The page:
Councils need to have the final say on whether homes can be built on green belt land, according to Sir Keir Starmer.
Ahead of addressing the British Chambers of Commerce, the Labour leader told The Times housebuilding was key to achieving “the sort of growth we need in this country”.
He said a discussion was needed over allowing building on the green belt if it meets local needs.
“It cannot be reduced to a simple discussion of will you or will you not build on the green belt,” he said. “This is why it’s important for local areas to have the power to decide where housing is going to be.
He said giving local authorities greater scope to decide would provide a solution.
“It’s not as binary or straightforward as ‘green belt, not green belt’. It’s how you direct where the housing will be,” said Sir Keir, who also called for more onshore wind farms to be built in England.
He vowed to be “tough enough to take on vested interests”.
He will tell the BCC on Wednesday that planning reforms and a modern industrial strategy will revive an economy which is “stuck in second gear”, calling for a “union of the willing to… build a better Britain”.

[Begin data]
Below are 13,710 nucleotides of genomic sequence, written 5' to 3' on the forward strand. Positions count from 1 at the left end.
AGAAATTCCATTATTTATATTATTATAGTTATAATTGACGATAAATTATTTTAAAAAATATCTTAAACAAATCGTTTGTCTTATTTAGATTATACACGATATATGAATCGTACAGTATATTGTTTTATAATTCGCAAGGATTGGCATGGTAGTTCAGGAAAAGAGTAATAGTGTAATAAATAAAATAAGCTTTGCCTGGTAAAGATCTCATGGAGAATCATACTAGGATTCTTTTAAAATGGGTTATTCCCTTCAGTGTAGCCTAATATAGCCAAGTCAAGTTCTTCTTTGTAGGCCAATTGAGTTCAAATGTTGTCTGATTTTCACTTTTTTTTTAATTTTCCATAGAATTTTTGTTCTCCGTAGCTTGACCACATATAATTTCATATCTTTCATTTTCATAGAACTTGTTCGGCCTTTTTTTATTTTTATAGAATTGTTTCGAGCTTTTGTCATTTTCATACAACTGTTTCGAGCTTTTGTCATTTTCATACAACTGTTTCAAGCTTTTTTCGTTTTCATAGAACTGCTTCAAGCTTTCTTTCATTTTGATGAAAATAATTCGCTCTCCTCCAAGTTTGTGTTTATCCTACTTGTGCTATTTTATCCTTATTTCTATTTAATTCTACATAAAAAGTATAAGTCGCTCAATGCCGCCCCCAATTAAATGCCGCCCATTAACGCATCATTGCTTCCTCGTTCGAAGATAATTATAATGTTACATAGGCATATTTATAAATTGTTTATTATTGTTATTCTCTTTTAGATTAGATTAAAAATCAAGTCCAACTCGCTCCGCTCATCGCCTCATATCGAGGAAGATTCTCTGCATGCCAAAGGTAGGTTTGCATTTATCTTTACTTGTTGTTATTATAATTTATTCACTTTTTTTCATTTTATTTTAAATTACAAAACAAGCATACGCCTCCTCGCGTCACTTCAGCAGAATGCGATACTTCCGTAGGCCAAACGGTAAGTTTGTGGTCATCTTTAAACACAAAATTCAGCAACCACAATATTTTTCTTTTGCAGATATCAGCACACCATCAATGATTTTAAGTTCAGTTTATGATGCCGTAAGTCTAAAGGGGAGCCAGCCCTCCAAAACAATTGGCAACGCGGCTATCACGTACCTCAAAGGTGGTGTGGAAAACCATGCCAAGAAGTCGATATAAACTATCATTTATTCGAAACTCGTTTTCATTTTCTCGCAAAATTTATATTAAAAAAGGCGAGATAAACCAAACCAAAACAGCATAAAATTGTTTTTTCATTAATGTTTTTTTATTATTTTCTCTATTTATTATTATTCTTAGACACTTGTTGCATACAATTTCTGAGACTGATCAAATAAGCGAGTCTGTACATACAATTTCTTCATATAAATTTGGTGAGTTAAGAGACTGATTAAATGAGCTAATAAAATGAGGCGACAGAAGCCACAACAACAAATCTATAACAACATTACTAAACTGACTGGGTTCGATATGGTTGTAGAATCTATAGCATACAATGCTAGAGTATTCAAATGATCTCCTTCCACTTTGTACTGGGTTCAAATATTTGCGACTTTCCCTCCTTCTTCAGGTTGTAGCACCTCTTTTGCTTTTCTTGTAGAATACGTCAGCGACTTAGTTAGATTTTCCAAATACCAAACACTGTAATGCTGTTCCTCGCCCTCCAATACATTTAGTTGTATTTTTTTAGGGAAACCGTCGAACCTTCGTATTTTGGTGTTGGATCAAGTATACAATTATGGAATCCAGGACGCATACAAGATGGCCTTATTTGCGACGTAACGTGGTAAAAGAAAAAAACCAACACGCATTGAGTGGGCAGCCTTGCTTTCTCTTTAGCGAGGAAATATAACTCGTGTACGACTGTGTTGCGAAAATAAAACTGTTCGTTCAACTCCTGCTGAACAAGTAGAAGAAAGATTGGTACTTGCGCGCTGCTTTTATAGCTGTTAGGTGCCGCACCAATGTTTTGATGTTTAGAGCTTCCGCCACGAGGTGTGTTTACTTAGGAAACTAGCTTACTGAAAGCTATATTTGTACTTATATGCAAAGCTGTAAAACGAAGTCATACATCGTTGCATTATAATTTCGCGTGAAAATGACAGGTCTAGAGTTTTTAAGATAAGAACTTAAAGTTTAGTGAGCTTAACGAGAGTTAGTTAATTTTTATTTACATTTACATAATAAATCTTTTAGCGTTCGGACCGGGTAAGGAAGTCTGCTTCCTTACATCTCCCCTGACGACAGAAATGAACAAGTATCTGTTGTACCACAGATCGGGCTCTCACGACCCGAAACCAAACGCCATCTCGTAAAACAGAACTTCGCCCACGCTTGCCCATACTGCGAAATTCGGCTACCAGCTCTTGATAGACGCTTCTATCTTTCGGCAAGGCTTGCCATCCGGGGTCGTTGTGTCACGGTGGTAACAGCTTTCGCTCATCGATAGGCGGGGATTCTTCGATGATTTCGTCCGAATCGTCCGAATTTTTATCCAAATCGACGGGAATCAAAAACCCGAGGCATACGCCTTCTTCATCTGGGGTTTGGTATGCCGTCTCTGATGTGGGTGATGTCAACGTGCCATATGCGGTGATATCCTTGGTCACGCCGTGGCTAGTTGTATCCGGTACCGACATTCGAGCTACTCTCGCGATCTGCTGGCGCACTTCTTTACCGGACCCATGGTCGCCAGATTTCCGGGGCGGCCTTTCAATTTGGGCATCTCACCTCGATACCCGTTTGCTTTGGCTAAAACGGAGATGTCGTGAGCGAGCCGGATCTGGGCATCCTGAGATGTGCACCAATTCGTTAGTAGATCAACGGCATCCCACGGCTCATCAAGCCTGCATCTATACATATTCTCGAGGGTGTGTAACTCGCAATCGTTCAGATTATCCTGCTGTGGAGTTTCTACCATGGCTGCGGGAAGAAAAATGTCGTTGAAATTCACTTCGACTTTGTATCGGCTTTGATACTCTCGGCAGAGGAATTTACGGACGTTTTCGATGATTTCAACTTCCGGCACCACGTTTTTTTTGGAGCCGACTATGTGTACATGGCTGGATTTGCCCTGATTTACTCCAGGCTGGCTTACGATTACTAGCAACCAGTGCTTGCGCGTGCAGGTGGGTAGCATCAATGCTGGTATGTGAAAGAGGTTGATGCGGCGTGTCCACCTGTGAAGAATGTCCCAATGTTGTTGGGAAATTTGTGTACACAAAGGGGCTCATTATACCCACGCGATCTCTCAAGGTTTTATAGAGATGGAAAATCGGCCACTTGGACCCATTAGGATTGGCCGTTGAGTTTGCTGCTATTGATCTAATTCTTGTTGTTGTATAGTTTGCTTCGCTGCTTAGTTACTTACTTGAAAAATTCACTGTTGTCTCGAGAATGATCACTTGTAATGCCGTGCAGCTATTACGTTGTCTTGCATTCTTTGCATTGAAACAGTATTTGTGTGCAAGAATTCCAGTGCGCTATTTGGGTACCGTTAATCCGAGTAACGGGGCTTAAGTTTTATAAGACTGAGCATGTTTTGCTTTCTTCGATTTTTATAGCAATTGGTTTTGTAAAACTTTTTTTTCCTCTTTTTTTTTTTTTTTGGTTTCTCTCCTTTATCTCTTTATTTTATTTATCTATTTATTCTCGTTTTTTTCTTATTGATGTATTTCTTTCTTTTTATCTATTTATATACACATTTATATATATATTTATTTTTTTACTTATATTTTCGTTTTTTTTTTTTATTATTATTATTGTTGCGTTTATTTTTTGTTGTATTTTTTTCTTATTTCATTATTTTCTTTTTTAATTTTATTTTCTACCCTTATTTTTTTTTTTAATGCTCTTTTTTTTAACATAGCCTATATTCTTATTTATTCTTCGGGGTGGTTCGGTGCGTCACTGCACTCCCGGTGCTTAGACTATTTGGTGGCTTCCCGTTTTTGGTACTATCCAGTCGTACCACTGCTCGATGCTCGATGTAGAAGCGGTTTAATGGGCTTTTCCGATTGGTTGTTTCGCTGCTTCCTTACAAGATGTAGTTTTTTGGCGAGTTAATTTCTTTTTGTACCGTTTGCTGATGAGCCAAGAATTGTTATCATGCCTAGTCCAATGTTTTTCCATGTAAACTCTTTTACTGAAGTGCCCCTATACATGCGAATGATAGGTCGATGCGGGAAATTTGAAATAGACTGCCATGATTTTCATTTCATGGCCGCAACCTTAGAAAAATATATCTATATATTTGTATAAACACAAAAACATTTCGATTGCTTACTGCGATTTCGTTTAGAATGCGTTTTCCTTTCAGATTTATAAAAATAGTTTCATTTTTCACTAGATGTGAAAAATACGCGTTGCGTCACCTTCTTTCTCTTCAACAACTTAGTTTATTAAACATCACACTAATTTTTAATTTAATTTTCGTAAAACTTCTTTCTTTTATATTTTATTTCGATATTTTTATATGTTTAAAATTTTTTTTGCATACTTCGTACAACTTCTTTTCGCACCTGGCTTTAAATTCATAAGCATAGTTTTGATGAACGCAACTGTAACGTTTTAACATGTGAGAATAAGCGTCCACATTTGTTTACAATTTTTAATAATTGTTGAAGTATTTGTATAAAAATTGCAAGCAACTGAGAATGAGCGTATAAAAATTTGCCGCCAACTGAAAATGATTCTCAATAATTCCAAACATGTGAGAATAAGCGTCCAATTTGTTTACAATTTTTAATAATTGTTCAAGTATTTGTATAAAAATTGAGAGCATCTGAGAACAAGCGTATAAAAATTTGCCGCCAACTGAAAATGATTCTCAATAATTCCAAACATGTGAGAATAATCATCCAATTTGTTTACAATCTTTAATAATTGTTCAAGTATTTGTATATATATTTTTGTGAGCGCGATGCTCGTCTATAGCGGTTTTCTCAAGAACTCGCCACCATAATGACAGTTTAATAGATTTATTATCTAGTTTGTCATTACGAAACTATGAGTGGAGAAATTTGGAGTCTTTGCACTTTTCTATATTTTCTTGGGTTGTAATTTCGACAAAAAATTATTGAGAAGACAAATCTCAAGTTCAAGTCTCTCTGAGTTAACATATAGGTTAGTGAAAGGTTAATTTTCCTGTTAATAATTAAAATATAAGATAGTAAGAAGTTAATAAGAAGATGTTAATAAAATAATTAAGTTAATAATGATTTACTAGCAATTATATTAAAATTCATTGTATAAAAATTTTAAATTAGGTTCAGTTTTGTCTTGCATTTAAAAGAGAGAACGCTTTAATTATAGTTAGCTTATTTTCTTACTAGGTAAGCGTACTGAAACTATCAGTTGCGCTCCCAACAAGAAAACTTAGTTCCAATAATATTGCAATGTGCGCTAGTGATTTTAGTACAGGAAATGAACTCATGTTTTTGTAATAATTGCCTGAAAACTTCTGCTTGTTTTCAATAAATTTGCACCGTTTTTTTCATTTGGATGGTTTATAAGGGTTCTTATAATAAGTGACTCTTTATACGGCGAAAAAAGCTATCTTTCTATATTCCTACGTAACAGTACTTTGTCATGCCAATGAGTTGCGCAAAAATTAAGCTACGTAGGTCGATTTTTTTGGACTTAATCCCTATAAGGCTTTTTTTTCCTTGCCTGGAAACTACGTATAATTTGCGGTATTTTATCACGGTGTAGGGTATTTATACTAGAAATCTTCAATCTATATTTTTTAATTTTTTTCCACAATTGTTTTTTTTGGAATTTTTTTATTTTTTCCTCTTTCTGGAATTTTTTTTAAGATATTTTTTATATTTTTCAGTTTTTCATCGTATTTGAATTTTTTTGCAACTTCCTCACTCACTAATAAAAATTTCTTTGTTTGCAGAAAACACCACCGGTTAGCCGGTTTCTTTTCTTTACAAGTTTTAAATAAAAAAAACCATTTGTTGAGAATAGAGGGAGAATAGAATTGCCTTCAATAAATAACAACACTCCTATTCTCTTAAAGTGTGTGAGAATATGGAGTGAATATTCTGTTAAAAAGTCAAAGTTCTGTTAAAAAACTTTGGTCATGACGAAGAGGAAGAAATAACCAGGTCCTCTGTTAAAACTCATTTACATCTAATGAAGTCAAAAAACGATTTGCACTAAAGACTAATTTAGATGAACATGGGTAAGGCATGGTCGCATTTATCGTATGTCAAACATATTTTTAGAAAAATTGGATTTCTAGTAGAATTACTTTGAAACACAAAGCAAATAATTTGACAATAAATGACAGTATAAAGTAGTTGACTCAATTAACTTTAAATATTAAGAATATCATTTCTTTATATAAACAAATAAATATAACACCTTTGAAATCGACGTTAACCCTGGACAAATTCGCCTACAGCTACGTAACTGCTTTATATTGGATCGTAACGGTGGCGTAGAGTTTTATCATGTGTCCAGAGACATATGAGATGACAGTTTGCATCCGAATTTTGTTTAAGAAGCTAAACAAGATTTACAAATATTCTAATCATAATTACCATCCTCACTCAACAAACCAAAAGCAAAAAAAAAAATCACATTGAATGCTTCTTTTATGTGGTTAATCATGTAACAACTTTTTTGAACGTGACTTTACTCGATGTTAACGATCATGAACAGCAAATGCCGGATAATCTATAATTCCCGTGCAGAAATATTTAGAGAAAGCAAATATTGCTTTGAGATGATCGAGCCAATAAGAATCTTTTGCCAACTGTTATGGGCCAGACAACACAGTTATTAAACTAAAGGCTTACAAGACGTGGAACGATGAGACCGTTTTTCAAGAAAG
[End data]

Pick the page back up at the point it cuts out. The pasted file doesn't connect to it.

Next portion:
Prime Minister Rishi Sunak was forced to drop plans for compulsory housebuilding targets in the face of a backlash from rebel backbench MPs and Tory activists, but Sir Keir will restate a commitment to bring back local housing targets.
In his speech at Westminster, he will say: “A generation and its hopes are being blocked by those who – more often than not – enjoy the secure homes and jobs that they’re denying to others.”
He will say his policy of backing “the builders not the blockers” extends beyond just new houses.
“You can’t be serious about raising productivity, about improving the supply-side capacity of our economy and about arresting our economic decline without a plan for the wind farms, the laboratories, the warehouses and the homes this country so desperately needs,” he will say.
Sir Keir will say the county needs a government “that won’t sit on the sidelines” and will address the “doom-loop of low growth, low productivity and high taxes”.
“We need a reformed planning system, a modern industrial strategy, a more powerful British business bank that will help scale businesses – new and old,” he will say.
Against a backdrop of war in Europe and global shifts in power, Sir Keir will say: “We must square up to a new economic era where the old assumptions – on labour, on energy, on trade and goods – no longer apply.”
He will insist there are “opportunities to be seized, new markets to open up and a more prosperous future that can be won”.
Sir Keir will set out five key economic shifts: giving economic stability and certainty, handing power to communities across the country, seizing the opportunities of the future, increasing security at work and building economic resilience.
Chancellor Jeremy Hunt and Bank of England governor Andrew Bailey will also address the BCC gathering.